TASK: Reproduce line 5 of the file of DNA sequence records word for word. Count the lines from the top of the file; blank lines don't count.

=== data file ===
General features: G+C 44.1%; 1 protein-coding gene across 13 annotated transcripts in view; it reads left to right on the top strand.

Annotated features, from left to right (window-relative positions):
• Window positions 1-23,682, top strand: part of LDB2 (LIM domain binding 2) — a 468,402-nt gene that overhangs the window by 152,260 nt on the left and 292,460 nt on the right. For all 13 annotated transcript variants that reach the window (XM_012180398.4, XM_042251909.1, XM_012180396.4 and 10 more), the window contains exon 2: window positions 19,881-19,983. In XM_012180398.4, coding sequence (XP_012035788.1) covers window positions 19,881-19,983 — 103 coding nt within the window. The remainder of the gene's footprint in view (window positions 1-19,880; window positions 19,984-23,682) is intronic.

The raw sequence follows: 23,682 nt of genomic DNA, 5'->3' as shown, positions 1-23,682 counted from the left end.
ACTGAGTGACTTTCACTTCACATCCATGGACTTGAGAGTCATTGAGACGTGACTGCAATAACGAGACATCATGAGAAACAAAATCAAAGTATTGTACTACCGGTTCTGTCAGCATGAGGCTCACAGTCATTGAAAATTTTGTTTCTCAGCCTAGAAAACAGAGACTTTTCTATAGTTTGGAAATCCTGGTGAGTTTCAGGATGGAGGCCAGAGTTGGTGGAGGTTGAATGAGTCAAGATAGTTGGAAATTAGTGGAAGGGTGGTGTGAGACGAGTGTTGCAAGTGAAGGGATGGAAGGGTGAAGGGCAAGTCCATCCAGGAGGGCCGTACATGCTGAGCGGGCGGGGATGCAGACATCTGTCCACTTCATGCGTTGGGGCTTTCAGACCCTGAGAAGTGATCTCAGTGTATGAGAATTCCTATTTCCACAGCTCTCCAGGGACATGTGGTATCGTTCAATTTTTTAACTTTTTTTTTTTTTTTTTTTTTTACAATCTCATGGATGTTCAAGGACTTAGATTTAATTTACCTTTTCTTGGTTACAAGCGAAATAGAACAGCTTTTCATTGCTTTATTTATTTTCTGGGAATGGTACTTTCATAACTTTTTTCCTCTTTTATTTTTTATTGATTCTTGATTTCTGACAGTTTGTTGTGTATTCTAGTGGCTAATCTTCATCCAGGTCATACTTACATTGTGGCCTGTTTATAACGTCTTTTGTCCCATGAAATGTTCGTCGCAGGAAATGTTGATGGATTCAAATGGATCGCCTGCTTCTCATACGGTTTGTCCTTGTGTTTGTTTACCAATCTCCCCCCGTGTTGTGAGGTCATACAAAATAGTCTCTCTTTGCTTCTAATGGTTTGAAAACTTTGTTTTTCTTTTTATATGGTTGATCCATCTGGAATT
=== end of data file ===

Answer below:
ACTGAGTGACTTTCACTTCACATCCATGGACTTGAGAGTCATTGAGACGTGACTGCAATAACGAGACATCATGAGAAACAAAATCAAAGTATTGTACTACCGGTTCTGTCAGCATGAGGCTCACAGTCATTGAAAATTTTGTTTCTCAGCCTAGAAAACAGAGACTTTTCTATAGTTTGGAAATCCTGGTGAGTTTCAGGATGGAGGCCAGAGTTGGTGGAGGTTGAATGAGTCAAGATAGTTGGAAATTAGTGGAAGGGTGGTGTGAGACGAGTGTTGCAAGTGAAGGGATGGAAGGGTGAAGGGCAAGTCCATCCAGGAGGGCCGTACATGCTGAGCGGGCGGGGATGCAGACATCTGTCCACTTCATGCGTTGGGGCTTTCAGACCCTGAGAAGTGATCTCAGTGTATGAGAATTCCTATTTCCACAGCTCTCCAGGGACATGTGGTATCGTTCAATTTTTTAACTTTTTTTTTTTTTTTTTTTTTTACAATCTCATGGATGTTCAAGGACTTAGATTTAATTTACCTTTTCTTGGTTACAAGCGAAATAGAACAGCTTTTCATTGCTTTATTTATTTTCTGGGAATGGTACTTTCATAACTTTTTTCCTCTTTTATTTTTTATTGATTCTTGATTTCTGACAGTTTGTTGTGTATTCTAGTGGCTAATCTTCATCCAGGTCATACTTACATTGTGGCCTGTTTATAACGTCTTTTGTCCCATGAAATGTTCGTCGCAGGAAATGTTGATGGATTCAAATGGATCGCCTGCTTCTCATACGGTTTGTCCTTGTGTTTGTTTACCAATCTCCCCCCGTGTTGTGAGGTCATACAAAATAGTCTCTCTTTGCTTCTAATGGTTTGAAAACTTTGTTTTTCTTTTTATATGGTTGATCCATCTGGAATT